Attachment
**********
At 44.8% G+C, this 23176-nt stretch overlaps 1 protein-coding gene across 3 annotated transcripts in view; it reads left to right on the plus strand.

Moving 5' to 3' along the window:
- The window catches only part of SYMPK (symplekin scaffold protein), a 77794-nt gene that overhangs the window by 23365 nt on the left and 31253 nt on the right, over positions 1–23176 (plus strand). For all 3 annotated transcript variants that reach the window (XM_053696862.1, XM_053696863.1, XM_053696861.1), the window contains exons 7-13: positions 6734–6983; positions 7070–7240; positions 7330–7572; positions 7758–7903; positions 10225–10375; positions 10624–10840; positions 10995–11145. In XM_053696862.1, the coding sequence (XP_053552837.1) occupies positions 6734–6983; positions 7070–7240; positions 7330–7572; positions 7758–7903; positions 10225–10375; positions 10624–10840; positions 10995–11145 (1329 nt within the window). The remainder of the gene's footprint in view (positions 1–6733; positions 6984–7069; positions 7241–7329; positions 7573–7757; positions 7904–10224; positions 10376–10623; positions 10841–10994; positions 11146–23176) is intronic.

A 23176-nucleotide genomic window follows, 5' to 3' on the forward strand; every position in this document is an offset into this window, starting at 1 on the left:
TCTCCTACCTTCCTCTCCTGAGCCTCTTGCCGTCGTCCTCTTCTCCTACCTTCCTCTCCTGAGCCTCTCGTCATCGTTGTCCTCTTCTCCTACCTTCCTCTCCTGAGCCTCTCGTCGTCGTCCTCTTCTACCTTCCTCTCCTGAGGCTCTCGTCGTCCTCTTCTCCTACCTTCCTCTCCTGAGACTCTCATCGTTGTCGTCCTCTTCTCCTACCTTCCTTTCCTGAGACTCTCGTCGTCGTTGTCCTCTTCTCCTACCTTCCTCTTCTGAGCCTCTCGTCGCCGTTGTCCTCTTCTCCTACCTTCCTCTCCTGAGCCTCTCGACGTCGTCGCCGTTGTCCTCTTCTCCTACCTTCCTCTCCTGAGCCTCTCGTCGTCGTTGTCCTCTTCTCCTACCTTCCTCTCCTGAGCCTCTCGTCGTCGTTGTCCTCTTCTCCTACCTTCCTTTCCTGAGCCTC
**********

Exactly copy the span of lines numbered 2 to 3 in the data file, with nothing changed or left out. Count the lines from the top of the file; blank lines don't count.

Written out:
Moving 5' to 3' along the window:
- The window catches only part of SYMPK (symplekin scaffold protein), a 77794-nt gene that overhangs the window by 23365 nt on the left and 31253 nt on the right, over positions 1–23176 (plus strand). For all 3 annotated transcript variants that reach the window (XM_053696862.1, XM_053696863.1, XM_053696861.1), the window contains exons 7-13: positions 6734–6983; positions 7070–7240; positions 7330–7572; positions 7758–7903; positions 10225–10375; positions 10624–10840; positions 10995–11145. In XM_053696862.1, the coding sequence (XP_053552837.1) occupies positions 6734–6983; positions 7070–7240; positions 7330–7572; positions 7758–7903; positions 10225–10375; positions 10624–10840; positions 10995–11145 (1329 nt within the window). The remainder of the gene's footprint in view (positions 1–6733; positions 6984–7069; positions 7241–7329; positions 7573–7757; positions 7904–10224; positions 10376–10623; positions 10841–10994; positions 11146–23176) is intronic.